Ever since seeing Interstellar I’ve garnered an increasing interest in the science of time.

To get oriented I read about the “Twin Paradox,” a classic example of a mind-boggling scenario involving near-light-speed travel and separate inertial frames. It goes as follows:

### The Story

Take identical twins. Put the first in a spaceship, one that travels near the speed of light, and have her go to a distant star and back. Let the second remain on Earth. When the twin returns, she will be younger than the twin that remained on earth.

Wait, what?

### The Explanation

It all comes down to “time dilation” and light. To make this easier to understand, let’s pick a slower method of transportation, a train, and something slower than light, throwing a ball.

One twin goes on the train, the other stays at the station. The twin on the train throws a ball in the air. The trajectory, from her perspective, is up and then down. For the twin at the station, the ball moves up and to the right, and then down, to the right, an arched path.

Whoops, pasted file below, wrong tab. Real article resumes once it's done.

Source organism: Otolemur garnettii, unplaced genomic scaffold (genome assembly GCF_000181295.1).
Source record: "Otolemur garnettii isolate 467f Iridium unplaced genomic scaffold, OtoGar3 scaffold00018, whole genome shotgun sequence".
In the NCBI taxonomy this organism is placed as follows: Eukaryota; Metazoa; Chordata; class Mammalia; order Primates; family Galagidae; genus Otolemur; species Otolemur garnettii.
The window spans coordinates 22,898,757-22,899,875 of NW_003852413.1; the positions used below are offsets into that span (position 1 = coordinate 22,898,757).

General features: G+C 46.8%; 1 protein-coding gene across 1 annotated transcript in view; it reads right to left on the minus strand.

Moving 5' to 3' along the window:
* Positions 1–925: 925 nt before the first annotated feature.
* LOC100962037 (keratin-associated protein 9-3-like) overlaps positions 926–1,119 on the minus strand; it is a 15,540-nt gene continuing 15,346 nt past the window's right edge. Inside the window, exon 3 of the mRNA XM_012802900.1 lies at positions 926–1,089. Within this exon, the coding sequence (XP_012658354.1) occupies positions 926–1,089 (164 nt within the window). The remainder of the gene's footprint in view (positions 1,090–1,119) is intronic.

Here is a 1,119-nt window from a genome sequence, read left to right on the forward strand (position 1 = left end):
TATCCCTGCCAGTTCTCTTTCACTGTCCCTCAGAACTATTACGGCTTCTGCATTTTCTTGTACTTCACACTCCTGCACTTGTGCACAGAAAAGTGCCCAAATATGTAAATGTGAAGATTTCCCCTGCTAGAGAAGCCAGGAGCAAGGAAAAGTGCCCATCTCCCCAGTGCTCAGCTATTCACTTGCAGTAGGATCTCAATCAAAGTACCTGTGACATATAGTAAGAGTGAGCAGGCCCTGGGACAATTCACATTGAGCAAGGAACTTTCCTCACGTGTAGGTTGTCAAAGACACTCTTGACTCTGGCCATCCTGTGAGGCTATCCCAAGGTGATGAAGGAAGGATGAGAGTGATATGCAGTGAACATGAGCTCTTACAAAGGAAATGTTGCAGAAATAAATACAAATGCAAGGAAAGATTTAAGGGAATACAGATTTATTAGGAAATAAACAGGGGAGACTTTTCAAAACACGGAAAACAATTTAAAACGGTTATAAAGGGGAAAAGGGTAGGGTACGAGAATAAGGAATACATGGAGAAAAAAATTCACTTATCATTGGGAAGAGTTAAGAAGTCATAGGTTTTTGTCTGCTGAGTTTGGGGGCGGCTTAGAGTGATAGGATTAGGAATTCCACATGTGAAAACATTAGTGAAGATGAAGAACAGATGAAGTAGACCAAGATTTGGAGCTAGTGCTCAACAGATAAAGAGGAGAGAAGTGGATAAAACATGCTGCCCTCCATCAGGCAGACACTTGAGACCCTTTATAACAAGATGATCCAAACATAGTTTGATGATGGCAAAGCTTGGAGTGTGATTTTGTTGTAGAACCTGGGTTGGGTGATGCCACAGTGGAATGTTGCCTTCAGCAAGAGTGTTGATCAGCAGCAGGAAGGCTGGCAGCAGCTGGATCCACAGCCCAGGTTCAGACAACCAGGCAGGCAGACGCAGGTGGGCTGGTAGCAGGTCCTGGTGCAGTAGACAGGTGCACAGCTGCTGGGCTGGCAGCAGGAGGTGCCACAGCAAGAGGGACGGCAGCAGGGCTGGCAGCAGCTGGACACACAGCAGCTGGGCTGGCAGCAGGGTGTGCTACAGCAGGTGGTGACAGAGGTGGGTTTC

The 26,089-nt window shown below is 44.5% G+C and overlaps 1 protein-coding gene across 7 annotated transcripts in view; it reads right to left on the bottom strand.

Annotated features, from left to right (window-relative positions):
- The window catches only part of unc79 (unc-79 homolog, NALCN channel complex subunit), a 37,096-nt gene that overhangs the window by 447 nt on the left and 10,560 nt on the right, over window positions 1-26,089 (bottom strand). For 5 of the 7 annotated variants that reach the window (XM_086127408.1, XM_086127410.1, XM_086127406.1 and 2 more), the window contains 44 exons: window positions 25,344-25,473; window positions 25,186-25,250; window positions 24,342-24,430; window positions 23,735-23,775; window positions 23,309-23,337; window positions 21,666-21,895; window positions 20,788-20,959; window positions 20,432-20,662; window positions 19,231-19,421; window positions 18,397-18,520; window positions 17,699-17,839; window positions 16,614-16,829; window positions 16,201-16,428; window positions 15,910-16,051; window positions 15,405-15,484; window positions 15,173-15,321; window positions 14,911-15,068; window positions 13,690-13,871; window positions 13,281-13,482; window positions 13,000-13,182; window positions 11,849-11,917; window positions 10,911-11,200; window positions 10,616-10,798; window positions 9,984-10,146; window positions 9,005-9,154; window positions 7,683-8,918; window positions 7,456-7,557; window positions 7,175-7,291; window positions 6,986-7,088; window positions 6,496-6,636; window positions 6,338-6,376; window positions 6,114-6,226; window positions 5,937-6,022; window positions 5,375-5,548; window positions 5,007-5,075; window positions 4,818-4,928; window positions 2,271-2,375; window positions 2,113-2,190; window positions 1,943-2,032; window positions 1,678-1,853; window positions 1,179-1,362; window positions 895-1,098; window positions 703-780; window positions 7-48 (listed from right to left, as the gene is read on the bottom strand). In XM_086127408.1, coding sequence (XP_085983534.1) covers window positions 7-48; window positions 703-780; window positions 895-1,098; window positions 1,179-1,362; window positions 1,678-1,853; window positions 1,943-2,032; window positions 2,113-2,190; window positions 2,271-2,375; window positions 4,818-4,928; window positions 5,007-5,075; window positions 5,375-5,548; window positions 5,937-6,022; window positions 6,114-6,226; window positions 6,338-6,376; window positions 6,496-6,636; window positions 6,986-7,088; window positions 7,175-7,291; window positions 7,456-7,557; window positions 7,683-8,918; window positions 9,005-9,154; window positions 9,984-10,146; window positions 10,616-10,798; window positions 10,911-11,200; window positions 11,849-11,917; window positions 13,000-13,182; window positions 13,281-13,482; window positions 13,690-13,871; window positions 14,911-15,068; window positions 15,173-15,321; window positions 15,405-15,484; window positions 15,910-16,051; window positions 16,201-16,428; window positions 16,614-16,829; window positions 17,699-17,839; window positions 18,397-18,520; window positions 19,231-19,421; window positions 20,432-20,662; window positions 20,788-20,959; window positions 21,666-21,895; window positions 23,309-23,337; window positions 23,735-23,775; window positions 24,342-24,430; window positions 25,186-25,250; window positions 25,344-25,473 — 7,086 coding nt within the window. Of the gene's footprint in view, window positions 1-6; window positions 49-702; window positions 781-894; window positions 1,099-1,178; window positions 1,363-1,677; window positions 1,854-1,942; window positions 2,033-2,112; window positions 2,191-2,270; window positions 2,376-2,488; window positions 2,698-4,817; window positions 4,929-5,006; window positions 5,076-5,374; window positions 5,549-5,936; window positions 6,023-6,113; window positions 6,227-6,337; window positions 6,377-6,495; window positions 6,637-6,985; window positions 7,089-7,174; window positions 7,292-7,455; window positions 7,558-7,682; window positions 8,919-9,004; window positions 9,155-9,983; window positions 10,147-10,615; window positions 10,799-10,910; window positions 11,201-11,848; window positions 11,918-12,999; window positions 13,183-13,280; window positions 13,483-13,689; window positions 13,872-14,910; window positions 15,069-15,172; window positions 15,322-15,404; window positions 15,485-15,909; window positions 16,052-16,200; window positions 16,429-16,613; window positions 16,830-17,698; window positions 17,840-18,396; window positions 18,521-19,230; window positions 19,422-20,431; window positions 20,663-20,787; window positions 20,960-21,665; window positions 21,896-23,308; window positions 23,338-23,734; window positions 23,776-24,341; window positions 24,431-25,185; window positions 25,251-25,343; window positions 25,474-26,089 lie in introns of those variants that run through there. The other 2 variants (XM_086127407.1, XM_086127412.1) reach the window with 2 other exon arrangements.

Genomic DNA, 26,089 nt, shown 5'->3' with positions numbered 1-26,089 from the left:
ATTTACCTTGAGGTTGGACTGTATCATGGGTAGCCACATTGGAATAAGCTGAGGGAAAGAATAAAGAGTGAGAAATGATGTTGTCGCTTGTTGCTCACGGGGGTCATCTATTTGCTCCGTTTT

The total distance traversed by the twin on the track is much longer than that of the twin on the train.

Let’s go back to the original case. The spaceship is traveling at a significant speed (e.g. 50%+ speed of light), and we’re measuring the traversal of light emitting from a bulb as it goes to the ceiling of the spaceship and back to the bulb. For the twin on Earth the light travels a great distance, dramatically greater than the twin on the spaceship.

Since light travels at a constant speed, it takes longer for the twin on Earth to observe that path than the twin in the spaceship. If we consider everything relative to the twin on Earth, time has effectively slowed down for the twin on the spaceship.

This process is constantly happening around us. But it’s negligible and unobservable. If your friend travels 60mph on the highway, they are traveling only 0.000009% the speed of light.

I’m considering doing more posts like this where I post a breakdown of something I find interesting. It may not always be science related, we’ll see!

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